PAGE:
Deepen Your Focus: Five Time Management Skills That Work
Much of the world’s workforce drowns itself daily in futile tasks. The top ones include neurotically checking and responding to emails and engaging with social media feeds. These actions can cause stressand lead to a loss in deep focus – the underlying theme of world-class time management.
Many talk about optimizing time, but most fail to execute a personalized strategy. To do so, you must first recognize the day-to-day threats that dramatically cut your productivity and create stress. Then, create daily rituals and routines that direct your attention towards productivity – whether you’re in the office or at home.
WRITTEN BY: Ron Lieback
Three principles must be understood before you can begin optimizing your time:
• Time management is not just about productivity, but intentional productivity.
• Time management is built upon daily rituals that turn into habits.
• Time management isn’t only about working hours, but also non-working hours.
Always begin with 80/20 thinking, a concept that is life-changing in both business and personal life. You want to achieve 80% of your positive results in 20% of your time. Prioritize tasks to focus on the ones that deliver the largest returns. Embed the following into your daily ritual and, in turn, create new routines. You’ll see productivity go up and stress go down.
1. Create distraction-free zones.
The top enemies of modern focus are email and social media. Social media is simple to control: keep notifications off and schedule a few periods a day to check social media on your leisure time. But stick to the time allocated for it; social media is technical quicksand, and it’s tough to get out. When deep focus is needed for a project, it’s wise to kill social media for long periods of time.
Email is a different beast, and harder to control – especially for those who work for managers who demand immediate answers. We all know much of these demands are futile, and the problem with immediate responses is that they are typically not thought through.
Depending on your work, everyone will have different schedules for when they must check email. I begin my mornings with at least two hours of zero email checking, unless I’m waiting on a signed proposal or something that feeds into my absolute top portions of 80/20 thinking. If I’m in a writing-intense day, such as third-party guest blogs or creating content strategies, I won’t check email until noon.
Typically, I check email three times a day: mid-morning, after lunch and before fleeing my office. A tip I learned from Chet Holmes, author of The Ultimate Sales Machine, is that if you open an email, you must respond. This is why you should also train those you communicate with to be super specific in their subject lines; you want to know if an email is worth your time at that moment.
David Allen, author of Getting Things Done, preaches a two-minute rule. If you can get something done, such as answering an email, in less than two minutes, do it. It’ll free up loads of anxiety later because not closing an open loop can drive our subconscious nuts.
Many of us forget to do the simplest thing that is a distraction-free zone must: Turn off all notifications on all devices. That goes for email, social media feeds and text messages.
2. Customize weekly and morning prep rituals.
Numerous time management masters such as Tony Robbins and Tim Ferriss speak about their morning rituals. I took some hints from them and customized my own. I take an hour every Monday morning, before checking emails or anything else, and prioritize the top tasks I need to do each weekday to reach that weekly tactic that supports my monthly goals.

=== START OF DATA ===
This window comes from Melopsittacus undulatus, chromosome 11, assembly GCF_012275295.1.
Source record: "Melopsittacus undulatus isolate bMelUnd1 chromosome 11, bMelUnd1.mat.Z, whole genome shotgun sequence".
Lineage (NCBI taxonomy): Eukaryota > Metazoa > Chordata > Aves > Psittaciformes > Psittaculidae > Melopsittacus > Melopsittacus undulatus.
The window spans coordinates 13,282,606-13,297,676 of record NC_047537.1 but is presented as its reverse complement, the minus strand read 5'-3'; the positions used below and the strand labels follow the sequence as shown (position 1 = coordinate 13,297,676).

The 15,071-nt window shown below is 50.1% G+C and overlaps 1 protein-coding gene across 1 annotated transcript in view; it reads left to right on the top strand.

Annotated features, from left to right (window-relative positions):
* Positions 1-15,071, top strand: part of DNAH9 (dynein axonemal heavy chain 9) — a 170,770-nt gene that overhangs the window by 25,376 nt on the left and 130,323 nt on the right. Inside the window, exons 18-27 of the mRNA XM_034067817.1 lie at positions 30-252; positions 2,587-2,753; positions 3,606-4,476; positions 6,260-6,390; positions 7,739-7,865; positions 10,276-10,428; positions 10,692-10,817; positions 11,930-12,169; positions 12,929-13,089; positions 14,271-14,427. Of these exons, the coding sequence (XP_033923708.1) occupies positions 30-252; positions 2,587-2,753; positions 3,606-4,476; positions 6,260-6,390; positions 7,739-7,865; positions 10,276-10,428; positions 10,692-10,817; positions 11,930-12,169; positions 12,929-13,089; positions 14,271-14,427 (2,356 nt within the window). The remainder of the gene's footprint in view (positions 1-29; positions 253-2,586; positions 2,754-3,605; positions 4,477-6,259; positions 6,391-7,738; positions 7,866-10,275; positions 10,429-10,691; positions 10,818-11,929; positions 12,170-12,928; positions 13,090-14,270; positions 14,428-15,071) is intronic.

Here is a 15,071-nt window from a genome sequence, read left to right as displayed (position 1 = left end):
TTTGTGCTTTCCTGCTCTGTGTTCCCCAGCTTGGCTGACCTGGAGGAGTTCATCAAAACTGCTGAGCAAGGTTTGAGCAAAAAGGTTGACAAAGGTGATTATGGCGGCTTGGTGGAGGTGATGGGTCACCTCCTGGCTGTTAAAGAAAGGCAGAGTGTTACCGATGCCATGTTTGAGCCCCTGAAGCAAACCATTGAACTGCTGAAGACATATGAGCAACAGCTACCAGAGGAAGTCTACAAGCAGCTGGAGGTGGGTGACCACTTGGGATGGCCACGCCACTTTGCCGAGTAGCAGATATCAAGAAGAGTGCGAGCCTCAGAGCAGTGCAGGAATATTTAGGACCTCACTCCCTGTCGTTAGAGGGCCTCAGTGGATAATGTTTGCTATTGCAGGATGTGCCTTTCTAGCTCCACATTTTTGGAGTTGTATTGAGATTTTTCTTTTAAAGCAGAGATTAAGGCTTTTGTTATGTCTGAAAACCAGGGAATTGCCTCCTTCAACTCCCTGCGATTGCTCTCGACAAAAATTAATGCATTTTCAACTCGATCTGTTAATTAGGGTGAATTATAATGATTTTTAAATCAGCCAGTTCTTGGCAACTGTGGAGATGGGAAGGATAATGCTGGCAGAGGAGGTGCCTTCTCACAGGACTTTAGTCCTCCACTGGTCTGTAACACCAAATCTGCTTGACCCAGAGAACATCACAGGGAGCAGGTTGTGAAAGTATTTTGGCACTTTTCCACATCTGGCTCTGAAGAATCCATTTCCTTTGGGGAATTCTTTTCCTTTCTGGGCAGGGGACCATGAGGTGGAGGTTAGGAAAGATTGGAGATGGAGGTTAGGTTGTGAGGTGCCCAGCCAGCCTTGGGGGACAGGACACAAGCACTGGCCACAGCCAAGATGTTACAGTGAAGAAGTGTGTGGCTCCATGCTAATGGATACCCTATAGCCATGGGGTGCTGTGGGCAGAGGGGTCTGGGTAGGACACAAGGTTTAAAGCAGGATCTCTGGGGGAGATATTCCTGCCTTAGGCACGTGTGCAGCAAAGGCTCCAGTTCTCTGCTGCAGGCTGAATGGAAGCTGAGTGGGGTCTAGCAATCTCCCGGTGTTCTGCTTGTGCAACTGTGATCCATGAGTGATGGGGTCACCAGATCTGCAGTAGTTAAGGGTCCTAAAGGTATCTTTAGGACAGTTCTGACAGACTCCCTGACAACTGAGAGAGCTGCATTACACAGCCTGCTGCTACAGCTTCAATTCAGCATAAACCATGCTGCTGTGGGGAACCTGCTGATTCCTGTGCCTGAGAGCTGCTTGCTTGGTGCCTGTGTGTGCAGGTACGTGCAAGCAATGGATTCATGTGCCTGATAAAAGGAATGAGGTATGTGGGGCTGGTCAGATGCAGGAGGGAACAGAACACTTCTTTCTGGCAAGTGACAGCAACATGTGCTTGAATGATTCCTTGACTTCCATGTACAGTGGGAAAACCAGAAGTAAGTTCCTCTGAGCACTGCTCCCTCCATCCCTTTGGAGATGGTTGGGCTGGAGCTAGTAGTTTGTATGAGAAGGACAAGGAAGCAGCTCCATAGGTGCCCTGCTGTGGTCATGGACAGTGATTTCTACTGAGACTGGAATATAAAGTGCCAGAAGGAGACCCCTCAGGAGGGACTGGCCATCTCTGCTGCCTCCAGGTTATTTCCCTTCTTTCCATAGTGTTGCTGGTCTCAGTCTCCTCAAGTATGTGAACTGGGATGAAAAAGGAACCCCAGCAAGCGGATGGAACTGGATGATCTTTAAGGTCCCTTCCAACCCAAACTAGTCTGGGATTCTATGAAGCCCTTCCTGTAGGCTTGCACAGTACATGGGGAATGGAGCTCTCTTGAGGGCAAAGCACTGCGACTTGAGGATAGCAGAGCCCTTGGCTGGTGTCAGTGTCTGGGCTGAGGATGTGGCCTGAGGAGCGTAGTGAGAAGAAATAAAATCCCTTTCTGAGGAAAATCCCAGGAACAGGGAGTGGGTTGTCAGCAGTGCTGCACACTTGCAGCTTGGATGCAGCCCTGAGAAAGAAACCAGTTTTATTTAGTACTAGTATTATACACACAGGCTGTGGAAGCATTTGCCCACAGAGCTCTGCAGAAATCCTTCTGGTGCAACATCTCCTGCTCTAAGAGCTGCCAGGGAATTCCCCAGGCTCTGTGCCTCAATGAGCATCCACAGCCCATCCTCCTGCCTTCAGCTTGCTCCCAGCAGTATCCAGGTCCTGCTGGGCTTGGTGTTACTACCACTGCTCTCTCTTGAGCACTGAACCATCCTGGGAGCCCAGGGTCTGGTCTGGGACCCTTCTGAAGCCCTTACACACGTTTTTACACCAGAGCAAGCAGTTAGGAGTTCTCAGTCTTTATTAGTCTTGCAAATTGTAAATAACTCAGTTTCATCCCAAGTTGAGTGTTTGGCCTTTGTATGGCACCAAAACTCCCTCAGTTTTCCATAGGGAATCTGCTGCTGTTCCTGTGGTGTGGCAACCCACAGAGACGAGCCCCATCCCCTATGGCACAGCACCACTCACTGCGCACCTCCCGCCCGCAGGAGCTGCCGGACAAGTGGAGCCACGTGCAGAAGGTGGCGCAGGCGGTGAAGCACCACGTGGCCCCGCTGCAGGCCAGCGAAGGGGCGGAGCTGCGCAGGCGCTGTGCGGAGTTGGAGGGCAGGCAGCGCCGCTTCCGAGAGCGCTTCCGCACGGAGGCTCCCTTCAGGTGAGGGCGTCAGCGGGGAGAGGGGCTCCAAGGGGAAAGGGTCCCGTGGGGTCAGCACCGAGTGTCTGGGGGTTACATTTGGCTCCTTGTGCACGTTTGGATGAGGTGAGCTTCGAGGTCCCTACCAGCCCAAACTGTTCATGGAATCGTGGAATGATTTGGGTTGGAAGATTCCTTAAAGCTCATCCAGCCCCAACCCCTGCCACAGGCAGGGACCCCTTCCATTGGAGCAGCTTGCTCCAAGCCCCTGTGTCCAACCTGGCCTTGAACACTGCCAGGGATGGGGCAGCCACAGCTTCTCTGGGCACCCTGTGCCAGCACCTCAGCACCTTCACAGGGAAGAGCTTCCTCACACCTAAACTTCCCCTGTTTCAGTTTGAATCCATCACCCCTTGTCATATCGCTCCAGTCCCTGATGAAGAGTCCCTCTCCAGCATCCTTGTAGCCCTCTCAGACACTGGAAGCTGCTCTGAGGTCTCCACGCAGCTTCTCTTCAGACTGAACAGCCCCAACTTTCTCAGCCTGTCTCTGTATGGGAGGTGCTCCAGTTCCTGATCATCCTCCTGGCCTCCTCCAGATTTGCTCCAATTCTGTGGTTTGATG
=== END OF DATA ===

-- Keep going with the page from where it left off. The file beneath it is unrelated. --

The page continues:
Then each subsequent morning I take my first half-hour (again, before any emails are checked) and schedule my days (more on that below). I also have monthly prep rituals where I’ll take an hour or so ahead of the first of the month and make sure my monthly goals are aligned with my yearly vision, and realign if necessary.
3. Block daily time.
My first task every morning, unless I’m completing a creative project that needs ultimate fresh focus, is blocking time throughout my day. I prioritize important tasks first when I have the most energy and focus.
I try to tackle a maximum of three priority items daily, and I find that after 90 minutes my mind starts to lose focus. I typically chunk my time in 90-minute segments per project, although when intensely writing, I can sometimes go three hours without losing focus. Do what works for you. Try physically writing in a traditional planner — this little act does wonders for directed focus.
In the book Execution, authors Larry Bossidy and Ram Charan discuss “emotional fortitude,” something that allows leaders to be honest with themselves and have the courage to deal with conflict. Part of this is having the courage to express intentions (“I don’t immediately reply to emails”) and learning to say no to futile projects or in-the-moment tasks.
As a head of content within corporate settings and agencies, I dealt with this daily. Many people expect a quick tagline or email subject line within a minute, but most of what’s created in that second is garbage. These in-the-moment asks add stress and kill focus.
5. Schedule mandatory downtime.
Prioritize the most enjoyable tasks that will get your mind totally off work. My Wednesday nights are reserved exclusively for my favorite activities, from motorcycle riding to drinking wine and reading fiction. I also keep the phone away, as I’ve learned to do every Sunday. Downtime is vital to not burning out and keeping the mind and body fresh and energetic.
These five tactics are simple but effective. The overall goal is to deepen focus, which allows you to do more in less time. This all leads to less stress and more success, something many can use in both our personal and business lives.Founder/CEO of ContentMender, an SEO-Driven Content Marketing agency.